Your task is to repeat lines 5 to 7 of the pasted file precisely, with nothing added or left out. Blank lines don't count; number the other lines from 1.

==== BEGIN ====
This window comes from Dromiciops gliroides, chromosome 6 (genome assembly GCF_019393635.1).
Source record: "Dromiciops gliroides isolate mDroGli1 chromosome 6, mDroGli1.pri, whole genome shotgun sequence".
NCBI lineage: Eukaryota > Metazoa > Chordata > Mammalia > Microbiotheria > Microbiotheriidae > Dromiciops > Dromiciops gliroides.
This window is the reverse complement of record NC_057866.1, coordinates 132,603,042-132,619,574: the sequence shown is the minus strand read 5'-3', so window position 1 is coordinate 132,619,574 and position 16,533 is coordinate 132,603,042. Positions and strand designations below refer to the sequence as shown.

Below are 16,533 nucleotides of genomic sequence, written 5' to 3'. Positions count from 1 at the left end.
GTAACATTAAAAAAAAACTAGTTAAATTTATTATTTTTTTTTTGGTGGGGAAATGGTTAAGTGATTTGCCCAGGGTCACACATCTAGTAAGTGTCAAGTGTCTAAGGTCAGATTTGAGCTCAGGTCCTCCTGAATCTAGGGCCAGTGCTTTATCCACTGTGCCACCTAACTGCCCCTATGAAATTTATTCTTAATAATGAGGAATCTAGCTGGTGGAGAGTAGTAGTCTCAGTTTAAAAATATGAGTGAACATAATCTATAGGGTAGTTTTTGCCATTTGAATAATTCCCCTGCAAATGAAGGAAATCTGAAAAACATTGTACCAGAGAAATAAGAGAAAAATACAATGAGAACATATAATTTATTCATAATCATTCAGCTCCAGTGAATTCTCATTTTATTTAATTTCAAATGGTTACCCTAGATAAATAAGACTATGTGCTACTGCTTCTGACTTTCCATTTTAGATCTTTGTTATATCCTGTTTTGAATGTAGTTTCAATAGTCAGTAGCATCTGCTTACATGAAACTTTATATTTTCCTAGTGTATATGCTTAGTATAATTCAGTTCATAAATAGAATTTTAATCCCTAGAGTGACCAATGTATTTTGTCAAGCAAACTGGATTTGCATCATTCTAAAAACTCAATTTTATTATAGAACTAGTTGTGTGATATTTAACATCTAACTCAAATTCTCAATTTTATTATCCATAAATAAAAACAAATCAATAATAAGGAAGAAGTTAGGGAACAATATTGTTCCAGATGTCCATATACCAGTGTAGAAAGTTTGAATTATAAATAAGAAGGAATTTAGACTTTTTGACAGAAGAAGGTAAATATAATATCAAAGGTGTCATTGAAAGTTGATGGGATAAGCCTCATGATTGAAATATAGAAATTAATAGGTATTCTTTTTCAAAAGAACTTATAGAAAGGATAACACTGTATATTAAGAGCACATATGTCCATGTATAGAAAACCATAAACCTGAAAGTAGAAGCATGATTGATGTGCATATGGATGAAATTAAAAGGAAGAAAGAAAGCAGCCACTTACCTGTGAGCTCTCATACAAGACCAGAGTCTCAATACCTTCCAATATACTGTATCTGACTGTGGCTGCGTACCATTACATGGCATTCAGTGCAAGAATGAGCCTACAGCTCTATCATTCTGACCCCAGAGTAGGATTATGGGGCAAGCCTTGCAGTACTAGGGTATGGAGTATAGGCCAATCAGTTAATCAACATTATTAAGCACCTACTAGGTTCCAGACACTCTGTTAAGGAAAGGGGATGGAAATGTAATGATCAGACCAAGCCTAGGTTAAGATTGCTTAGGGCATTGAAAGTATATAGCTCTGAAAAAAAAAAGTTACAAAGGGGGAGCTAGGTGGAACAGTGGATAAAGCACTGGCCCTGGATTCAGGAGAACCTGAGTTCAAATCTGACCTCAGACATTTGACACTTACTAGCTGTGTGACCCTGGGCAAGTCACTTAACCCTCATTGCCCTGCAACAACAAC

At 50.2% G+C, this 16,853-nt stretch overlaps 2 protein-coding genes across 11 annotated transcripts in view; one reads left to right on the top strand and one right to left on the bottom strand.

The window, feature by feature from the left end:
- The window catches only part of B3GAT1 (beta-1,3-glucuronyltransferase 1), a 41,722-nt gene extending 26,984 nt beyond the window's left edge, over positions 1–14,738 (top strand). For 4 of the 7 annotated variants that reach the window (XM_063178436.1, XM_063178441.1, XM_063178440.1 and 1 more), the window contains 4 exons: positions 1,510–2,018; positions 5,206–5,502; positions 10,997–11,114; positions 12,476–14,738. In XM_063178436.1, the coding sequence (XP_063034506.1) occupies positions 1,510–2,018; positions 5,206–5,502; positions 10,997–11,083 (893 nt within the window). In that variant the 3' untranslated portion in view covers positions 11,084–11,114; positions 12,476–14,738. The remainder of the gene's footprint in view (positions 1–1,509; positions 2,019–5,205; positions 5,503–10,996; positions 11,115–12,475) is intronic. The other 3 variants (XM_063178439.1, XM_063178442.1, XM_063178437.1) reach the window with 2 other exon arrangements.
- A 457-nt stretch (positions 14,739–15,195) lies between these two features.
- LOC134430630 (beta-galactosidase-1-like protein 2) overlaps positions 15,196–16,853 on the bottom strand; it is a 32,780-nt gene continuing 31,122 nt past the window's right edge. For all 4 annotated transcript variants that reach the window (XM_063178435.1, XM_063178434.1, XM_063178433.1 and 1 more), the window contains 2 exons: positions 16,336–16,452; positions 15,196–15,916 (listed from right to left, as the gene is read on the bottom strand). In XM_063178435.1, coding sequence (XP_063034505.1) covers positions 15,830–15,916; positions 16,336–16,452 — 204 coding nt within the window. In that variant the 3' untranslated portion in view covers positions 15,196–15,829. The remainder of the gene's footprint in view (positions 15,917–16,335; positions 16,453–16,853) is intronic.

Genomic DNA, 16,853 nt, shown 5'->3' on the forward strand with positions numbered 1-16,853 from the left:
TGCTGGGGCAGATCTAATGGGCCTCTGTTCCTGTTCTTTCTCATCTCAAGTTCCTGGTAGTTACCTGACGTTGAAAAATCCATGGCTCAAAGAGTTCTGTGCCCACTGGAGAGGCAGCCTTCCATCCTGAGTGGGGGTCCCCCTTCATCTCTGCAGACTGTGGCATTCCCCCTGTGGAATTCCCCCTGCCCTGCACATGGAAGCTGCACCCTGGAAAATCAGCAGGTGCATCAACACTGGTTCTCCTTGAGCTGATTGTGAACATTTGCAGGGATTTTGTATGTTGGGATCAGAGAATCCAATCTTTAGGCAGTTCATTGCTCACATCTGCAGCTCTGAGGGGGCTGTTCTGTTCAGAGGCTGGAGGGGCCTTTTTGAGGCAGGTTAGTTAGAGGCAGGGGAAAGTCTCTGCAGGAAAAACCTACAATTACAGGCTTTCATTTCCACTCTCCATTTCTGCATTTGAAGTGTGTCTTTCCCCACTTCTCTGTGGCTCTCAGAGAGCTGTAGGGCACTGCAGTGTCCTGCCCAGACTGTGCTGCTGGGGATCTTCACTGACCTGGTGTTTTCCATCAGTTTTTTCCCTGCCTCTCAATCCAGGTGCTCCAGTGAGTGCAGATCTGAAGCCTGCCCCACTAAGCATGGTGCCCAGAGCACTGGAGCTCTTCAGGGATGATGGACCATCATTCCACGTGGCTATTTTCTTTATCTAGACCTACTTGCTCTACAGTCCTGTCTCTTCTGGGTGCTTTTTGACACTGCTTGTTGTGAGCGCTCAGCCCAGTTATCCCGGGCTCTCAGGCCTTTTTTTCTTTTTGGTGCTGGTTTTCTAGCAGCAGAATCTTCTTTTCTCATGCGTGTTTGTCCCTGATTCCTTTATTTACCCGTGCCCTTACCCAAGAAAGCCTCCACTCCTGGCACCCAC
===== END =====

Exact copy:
Below are 16,533 nucleotides of genomic sequence, written 5' to 3'. Positions count from 1 at the left end.
GTAACATTAAAAAAAAACTAGTTAAATTTATTATTTTTTTTTTGGTGGGGAAATGGTTAAGTGATTTGCCCAGGGTCACACATCTAGTAAGTGTCAAGTGTCTAAGGTCAGATTTGAGCTCAGGTCCTCCTGAATCTAGGGCCAGTGCTTTATCCACTGTGCCACCTAACTGCCCCTATGAAATTTATTCTTAATAATGAGGAATCTAGCTGGTGGAGAGTAGTAGTCTCAGTTTAAAAATATGAGTGAACATAATCTATAGGGTAGTTTTTGCCATTTGAATAATTCCCCTGCAAATGAAGGAAATCTGAAAAACATTGTACCAGAGAAATAAGAGAAAAATACAATGAGAACATATAATTTATTCATAATCATTCAGCTCCAGTGAATTCTCATTTTATTTAATTTCAAATGGTTACCCTAGATAAATAAGACTATGTGCTACTGCTTCTGACTTTCCATTTTAGATCTTTGTTATATCCTGTTTTGAATGTAGTTTCAATAGTCAGTAGCATCTGCTTACATGAAACTTTATATTTTCCTAGTGTATATGCTTAGTATAATTCAGTTCATAAATAGAATTTTAATCCCTAGAGTGACCAATGTATTTTGTCAAGCAAACTGGATTTGCATCATTCTAAAAACTCAATTTTATTATAGAACTAGTTGTGTGATATTTAACATCTAACTCAAATTCTCAATTTTATTATCCATAAATAAAAACAAATCAATAATAAGGAAGAAGTTAGGGAACAATATTGTTCCAGATGTCCATATACCAGTGTAGAAAGTTTGAATTATAAATAAGAAGGAATTTAGACTTTTTGACAGAAGAAGGTAAATATAATATCAAAGGTGTCATTGAAAGTTGATGGGATAAGCCTCATGATTGAAATATAGAAATTAATAGGTATTCTTTTTCAAAAGAACTTATAGAAAGGATAACACTGTATATTAAGAGCACATATGTCCATGTATAGAAAACCATAAACCTGAAAGTAGAAGCATGATTGATGTGCATATGGATGAAATTAAAAGGAAGAAAGAAAGCAGCCACTTACCTGTGAGCTCTCATACAAGACCAGAGTCTCAATACCTTCCAATATACTGTATCTGACTGTGGCTGCGTACCATTACATGGCATTCAGTGCAAGAATGAGCCTACAGCTCTATCATTCTGACCCCAGAGTAGGATTATGGGGCAAGCCTTGCAGTACTAGGGTATGGAGTATAGGCCAATCAGTTAATCAACATTATTAAGCACCTACTAGGTTCCAGACACTCTGTTAAGGAAAGGGGATGGAAATGTAATGATCAGACCAAGCCTAGGTTAAGATTGCTTAGGGCATTGAAAGTATATAGCTCTGAAAAAAAAAAGTTACAAAGGGGGAGCTAGGTGGAACAGTGGATAAAGCACTGGCCCTGGATTCAGGAGAACCTGAGTTCAAATCTGACCTCAGACATTTGACACTTACTAGCTGTGTGACCCTGGGCAAGTCACTTAACCCTCATTGCCCTGCAACAACAAC

At 50.2% G+C, this 16,853-nt stretch overlaps 2 protein-coding genes across 11 annotated transcripts in view; one reads left to right on the top strand and one right to left on the bottom strand.